If You’re Afraid of Risk, Don’t Take the Job of Absorbing Risk

If you ask the average America what the job of a police officer is, you will likely receive some variation of, “To protect and serve the public.” This shouldn’t surprise anybody. We’re told from a young age that police officers are heroes who protect us and that we pay taxes so police officers can protect us from nefarious individuals.

So, at least ideally, the purpose of a police officer, like that of a firefighter or a private security guard, is to absorb risk. When your job is to absorb risk, the job you take is necessarily risky, which is why many individuals, including myself, are puzzled by officers’ obsession with going home safe at night:

If my concern was “you going home safe,” then I’d just fucking hunker down and die. Because I wouldn’t want that poor responder to endanger himself.

Except…that’s what I pay taxes for, and that’s what you signed up for. Just like I signed up to walk into a potential nuke war in Germany and hold off the Soviets, and did walk into the Middle East and prepare to take fire while keeping expensive equipment functioning so our shooters could keep shooting.

There’s not a single set of orders I got that said my primary job was to “Come home safe.” They said it was to “support the mission” or “complete the objective.” Coming home safe was the ideal outcome, but entirely secondary to “supporting” or “completing.” Nor, once that started, did I get a choice to quit. Once in, all in.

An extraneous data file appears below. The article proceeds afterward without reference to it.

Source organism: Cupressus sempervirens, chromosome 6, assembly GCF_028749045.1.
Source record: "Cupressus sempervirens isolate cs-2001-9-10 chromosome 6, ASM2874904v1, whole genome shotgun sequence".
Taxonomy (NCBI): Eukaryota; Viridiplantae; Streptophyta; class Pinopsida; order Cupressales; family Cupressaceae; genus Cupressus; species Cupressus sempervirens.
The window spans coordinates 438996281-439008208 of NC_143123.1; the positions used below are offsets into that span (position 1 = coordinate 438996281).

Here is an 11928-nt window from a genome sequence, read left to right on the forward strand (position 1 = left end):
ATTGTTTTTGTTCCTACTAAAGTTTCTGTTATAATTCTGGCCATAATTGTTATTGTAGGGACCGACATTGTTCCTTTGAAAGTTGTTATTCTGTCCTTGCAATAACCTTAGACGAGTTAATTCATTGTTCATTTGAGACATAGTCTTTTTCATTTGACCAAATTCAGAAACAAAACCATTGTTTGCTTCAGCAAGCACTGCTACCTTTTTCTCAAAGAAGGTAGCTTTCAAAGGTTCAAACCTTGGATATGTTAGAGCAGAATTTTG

When that 80 year old lady smells smoke or hears a noise outside her first floor bedroom in the ghetto, she doesn’t care if you go home safe, either. She’s afraid she or the kids next door won’t wake up in the morning.

People have varying degrees of risk tolerance. The more risk tolerant a person is, the less they’re concerned about mitigating risks. An investor who is highly risk tolerant is more willing to invest in an unknown startup than an investor who isn’t very risk tolerant. An individual who is motivated to save lives and is highly risk tolerant is more willing to take on the job of fighting fires than an individual who may have the same motivations but isn’t risk tolerant (they might instead opt to become a doctor).

The problem with the “I want to go home safe at night,” mentality that many officers cite whenever they put bullets into somebody is that going home safe at night isn’t part of their job description. Their job description is to absorb risk, which means possibly not going home at night.

If you’re not willing to be shot at, signing up for the military isn’t for you. If you’re not willing to run into a blazing building, being a firefighter isn’t for you. If you’re not willing to put yourself in a situation where you have to let another person initiate violence before you can respond in kind, being a police officer isn’t for you.

What Could Possibly Go Wrong with Government Controlled Healthcare

If you live in Britain, I hope you weren’t scheduled to undergo a “non-urgent” surgery because the National Health Service (NHS) has ordered all hospitals to cancel such appointments: